Toward the end of The Triumph of Music, new in paperback last month, Tim Blanning admits that there is another view. His argument throughout has been that music has established itself as the pre-eminent art and effectively the religion of the modern world. As societies become more secular, music becomes more revered, and its practitioners venerated as high priests, if not gods, with the power of boosting the re-election chances of presidents and prime ministers.
None of the other arts can match music, he argues. With the exception of Harry Potter (a cult now waning), books are the province of an elite. Paintings may fetch high prices as investments, but painters aren’t venerated in the way pop idols are. Architects go largely unnoticed after the day their new buildings are opened, and so on.
Blanning traces this phenomenon back to the early 19th century when Paganini, Liszt and Wagner attained extraordinary personal celebrity. Paganini was widely thought to have a cloven hoof, and to be all the more sexually alluring because of it, women fought over the dregs of Liszt’s coffee cups, and the older Wagner (who married Liszt’s daughter) consorted with royalty and was considered a social prophet, and even a mystic.
After that, though, classical music lost its edge, until today a knighted British exemplar like Sir Harrison Birtwistle can snap “I can’t be responsible for the audience: I’m not running a restaurant.” Today it’s not Birtwistle who advises presidents but Bob Geldof and Bono, fabulously rich in their own right, but also able to raise millions for a cause. No writer or artist can touch them, and certainly no classical musician.
The opposing view that Blanning admits to encountering is that music is not currently in one of its great periods. The classical tradition has been reduced to plinks and plonks of little interest to anyone, while popular music has plumbed “evermore subterranean depths of offensive vulgarity.”
But this isn’t really the point, he counters — his book isn’t concerned to evaluate particular works but to point to a phenomenon. Whereas people used to kiss icons and finger rosaries, today they switch on their iPhones and listen to their favorite idols. Music has become the religion of the modern world, nightclubs are its churches, and arenas its cathedrals.
Interesting though this argument is, I don’t find it entirely convincing. Firstly, soccer is in many countries more credible as a religion-substitute than music. Secondly, the ubiquity of music is nothing new. Blanning himself relates that in Paris there were over 3,000 songs associated with the French Revolution, and whole armies sang under the leadership of Fredrick the Great and Cromwell.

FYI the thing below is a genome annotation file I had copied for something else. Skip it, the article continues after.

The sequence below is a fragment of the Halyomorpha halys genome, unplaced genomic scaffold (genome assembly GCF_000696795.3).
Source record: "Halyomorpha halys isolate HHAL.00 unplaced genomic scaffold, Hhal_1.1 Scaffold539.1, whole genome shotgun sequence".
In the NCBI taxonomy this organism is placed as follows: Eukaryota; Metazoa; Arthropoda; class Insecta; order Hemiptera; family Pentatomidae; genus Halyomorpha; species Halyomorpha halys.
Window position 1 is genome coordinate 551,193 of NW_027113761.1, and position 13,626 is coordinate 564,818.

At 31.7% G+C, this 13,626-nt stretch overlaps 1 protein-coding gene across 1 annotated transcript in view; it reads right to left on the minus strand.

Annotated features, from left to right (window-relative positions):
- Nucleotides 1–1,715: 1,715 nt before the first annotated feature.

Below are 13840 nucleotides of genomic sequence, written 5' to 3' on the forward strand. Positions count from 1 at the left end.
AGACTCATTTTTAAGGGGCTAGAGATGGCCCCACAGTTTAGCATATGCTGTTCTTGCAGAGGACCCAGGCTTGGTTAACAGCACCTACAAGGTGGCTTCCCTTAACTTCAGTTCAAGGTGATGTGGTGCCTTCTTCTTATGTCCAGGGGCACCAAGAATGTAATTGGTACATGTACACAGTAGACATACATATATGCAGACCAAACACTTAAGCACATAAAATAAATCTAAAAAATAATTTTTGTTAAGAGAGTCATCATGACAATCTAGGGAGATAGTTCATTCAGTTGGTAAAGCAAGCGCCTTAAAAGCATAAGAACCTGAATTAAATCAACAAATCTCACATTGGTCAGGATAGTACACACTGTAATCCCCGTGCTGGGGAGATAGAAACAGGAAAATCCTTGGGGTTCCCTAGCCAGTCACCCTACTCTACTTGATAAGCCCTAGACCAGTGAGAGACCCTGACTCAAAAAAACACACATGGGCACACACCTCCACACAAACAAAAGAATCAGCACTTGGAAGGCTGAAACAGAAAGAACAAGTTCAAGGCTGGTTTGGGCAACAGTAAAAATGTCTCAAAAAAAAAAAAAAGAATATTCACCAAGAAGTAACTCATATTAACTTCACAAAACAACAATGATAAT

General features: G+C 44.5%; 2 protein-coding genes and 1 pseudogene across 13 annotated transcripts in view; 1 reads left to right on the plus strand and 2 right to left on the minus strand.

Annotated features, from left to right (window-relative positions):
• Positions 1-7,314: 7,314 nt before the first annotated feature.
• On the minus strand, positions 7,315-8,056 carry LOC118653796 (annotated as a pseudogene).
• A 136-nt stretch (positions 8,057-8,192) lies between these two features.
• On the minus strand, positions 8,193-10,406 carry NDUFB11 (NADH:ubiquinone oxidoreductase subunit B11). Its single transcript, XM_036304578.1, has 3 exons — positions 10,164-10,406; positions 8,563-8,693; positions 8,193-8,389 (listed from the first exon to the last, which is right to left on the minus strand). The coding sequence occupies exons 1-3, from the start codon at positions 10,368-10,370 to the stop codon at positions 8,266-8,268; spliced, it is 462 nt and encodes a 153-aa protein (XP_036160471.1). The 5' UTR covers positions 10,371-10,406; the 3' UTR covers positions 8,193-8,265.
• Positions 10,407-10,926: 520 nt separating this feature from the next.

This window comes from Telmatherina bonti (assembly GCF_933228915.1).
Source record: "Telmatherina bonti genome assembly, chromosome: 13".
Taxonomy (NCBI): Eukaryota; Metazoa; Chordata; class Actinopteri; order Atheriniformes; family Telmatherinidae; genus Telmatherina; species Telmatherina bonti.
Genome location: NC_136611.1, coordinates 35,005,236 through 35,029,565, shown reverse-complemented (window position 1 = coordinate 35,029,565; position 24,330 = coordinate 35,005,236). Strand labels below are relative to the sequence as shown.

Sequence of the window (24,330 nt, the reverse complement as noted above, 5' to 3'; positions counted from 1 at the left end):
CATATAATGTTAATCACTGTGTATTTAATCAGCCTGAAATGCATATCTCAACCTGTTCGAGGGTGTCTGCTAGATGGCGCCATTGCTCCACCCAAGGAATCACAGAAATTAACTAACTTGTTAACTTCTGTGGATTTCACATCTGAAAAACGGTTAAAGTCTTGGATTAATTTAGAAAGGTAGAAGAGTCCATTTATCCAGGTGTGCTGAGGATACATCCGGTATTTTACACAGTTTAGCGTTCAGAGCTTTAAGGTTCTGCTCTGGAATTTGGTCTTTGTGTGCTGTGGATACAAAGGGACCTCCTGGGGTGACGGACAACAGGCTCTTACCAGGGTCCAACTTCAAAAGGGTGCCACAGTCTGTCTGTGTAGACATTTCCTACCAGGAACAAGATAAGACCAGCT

Furthermore, music may have a grip on the younger half of the population, but its hold over the older half is less apparent. And the young have always sought to identify themselves as new arrivals on the scene by their music and their clothes (not books, and certainly not graphic art), and both clothes and music must be distinct from what they perceive to be the styles of their parents.
What has changed is the technology. Just 150 years ago the only music available was what was being played live and within earshot. This was why attractive movements in orchestral concerts were encored — there was no other way you could hear them again. Today, by contrast, anyone can assemble a personal music collection and then listen to any item from it wherever they happen to be. This has brought huge wealth to the most popular artists, and huge attendances whenever they choose to perform in person. But then large crowds and individual fortunes are nothing new either.
Although Blanning discusses these technological advances and agrees they’re important, he discusses a wide range of other things as well, and without always commenting on their significance. Indeed, sometimes you lose track of the book’s argument and it approaches becoming a mere compendium. The old jokes and quotations he wheels out become predictable, even if, with such a vast subject on his hands, he still doesn’t have room for everything.
Even so we hear about opera-houses and recording techniques, music-halls and cinemas (10 in Paris in 1906, 87 in 1908), Moogs and Fenders, national anthems and serf orchestras, jukeboxes and Fatboy Slim (real name Norman Cook).
We learn that Wagner originally wanted entry to his Bayreuth theater to be free and that the Paris Opera cost 70 times as much to build, that John Coltrane recorded A Love Supreme in a single session and Bono’s life was changed when he heard it 23 years later, that the Austrians were actually rather easy-going when it came to censoring Italian operas in the 1840s, and that the Eurovision Song Contest is “notoriously disfigured by nationalist prejudice.”
We read of music and sex — Shaw defining dancing as the vertical expression of a horizontal desire, Flea, bassist of Red Hot Chili Peppers, asserting that “We try to make our music give you an erection,” and popular music’s role in promoting the acceptance of gay lifestyles (“arguably the greatest social change to have occurred in the developed world during the last half-century or so”).
But The Triumph of Music isn’t really a book of ideas at all. There are more startling ideas on any page of Peter Conrad’s A Song of Love and Death: The Meaning of Opera than in the whole of this book. What it says, and tends to repeat, is that whereas Haydn was the servant of a rich aristocrat with almost no freedom of action, today pop stars are lords of the universe, as well as widely believed dispensers of popular wisdom.
But this long book’s range is great, and its numerous nuggets of information amusing and instructive. It may seek to teach you a lot of what you know already, but there is plenty more to feed even the best-read musical omnivore.
THE TRIUMPH OF MUSIC
By Tim Blanning
Harvard’s Belknap Press
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